Journalism Bias

The Far Middle episode 157 begins with a tribute to America’s servicemen and women following Armed Forces Day, celebrated the preceding Saturday, May 18.

Leading off with the episode’s sports dedication, Nick goes back 40 years to the infamous “bean-brawl game” from August 12, 1984, between the San Diego Padres and Atlanta Braves.

Nick walks through the “train wreck” of a game that included three separate brawls, 17 players and coaches ejected, and several fans arrested. After hearing Nick’s review of the game that umpire John McSherry described as setting “baseball back 50 years,” relive the madness via YouTube.

After revisiting the Padres-Braves drama, Nick asks, “What if my summary was delivered exclusively from the perspective of a devout Braves fan, or how would it differ and contrast if I delivered a summary from a purely partisan Padres fan perspective?”

Those hypothetical competing takes on the game leads to the episode’s primary discussion: examining the evolution of journalism from its objective, balanced coverage of societal issues, to its biased state today.

Nick focuses on two of the most established names in journalism—The New York Times and National Public Radio (NPR)—delving into their Leftist-bias progression. For the Times, Nick explains how that progression has been occurring for almost a century, while NPR’s biased shift is a relatively more recent change of course.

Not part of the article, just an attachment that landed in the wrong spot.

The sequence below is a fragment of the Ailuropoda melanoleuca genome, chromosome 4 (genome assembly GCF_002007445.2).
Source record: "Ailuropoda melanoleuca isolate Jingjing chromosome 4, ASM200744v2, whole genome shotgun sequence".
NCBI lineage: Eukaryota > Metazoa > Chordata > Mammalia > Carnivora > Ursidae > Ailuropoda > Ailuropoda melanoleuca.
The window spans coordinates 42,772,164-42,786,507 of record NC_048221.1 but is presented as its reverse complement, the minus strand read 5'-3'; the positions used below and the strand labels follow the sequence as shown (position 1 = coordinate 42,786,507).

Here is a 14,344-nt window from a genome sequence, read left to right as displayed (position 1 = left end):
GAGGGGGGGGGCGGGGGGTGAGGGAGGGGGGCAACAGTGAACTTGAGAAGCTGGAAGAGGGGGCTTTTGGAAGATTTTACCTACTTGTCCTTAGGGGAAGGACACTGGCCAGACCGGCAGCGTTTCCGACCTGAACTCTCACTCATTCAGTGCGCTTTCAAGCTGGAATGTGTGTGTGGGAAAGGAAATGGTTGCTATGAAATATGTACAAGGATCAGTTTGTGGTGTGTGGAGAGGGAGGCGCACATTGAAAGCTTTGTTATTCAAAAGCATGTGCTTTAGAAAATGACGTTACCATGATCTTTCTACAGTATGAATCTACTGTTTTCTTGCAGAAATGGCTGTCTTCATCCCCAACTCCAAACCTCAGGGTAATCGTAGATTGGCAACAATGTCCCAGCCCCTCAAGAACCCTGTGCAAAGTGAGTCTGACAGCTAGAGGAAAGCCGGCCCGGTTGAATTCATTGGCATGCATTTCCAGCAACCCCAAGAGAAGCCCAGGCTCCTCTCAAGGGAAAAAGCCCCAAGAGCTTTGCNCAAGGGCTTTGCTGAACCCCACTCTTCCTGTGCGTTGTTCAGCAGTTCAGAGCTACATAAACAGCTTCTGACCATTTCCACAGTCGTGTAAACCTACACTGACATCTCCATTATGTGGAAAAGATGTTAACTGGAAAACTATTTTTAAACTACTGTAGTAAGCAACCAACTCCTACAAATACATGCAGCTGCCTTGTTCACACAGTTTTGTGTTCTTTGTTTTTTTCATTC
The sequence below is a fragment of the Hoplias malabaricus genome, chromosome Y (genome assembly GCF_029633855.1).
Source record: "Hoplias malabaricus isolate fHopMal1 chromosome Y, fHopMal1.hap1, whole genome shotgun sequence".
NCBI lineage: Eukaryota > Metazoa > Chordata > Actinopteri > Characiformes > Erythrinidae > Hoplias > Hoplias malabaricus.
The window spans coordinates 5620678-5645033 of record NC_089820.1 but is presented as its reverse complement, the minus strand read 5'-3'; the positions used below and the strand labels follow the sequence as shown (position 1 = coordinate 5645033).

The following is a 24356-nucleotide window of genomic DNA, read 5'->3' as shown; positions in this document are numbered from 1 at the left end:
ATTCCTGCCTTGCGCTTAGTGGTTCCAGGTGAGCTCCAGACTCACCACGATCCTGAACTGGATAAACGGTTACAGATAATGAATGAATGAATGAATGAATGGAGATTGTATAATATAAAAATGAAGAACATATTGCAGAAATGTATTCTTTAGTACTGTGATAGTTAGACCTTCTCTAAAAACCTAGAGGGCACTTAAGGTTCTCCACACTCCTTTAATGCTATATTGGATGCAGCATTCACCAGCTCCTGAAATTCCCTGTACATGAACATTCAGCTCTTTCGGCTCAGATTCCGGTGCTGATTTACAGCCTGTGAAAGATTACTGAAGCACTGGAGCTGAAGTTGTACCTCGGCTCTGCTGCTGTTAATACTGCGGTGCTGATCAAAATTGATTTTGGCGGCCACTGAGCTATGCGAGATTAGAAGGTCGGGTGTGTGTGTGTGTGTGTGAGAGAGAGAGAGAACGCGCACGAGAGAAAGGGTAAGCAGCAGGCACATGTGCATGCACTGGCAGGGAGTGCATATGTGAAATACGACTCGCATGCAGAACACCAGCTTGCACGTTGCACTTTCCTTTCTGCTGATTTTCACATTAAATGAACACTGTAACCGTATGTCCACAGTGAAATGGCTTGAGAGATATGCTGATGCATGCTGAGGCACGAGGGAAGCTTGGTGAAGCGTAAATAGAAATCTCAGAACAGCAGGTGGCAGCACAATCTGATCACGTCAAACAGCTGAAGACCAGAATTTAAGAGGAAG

While discussing NPR, the Far Middle’s “Fauci Focus” returns for a special reprise as Nick discusses NPR’s dismissal that COVID could’ve originated from a Chinese lab, “basically backing up 100 percent the positions that Anthony Fauci and NIH took.”

In closing, Nick stresses the importance of balanced and objective journalism, expressing hope for the future of news organizations like NPR. Nick concludes by connecting back to 1984, noting the year’s top TV shows, one of which was a news show that’s still airing today.

Far Middle Connections: Today’s episode release date coincides with the anniversary of the Pirates’ Willie Stargell hitting three home runs, a double, and a single in a May 22, 1968, win against the Cubs. Stargell would help the Pirates win the 1971 World Series, their fourth in franchise history, alongside teammate Al Oliver. Oliver is included on Nick’s list of baseball greats deserving a plaque in Cooperstown.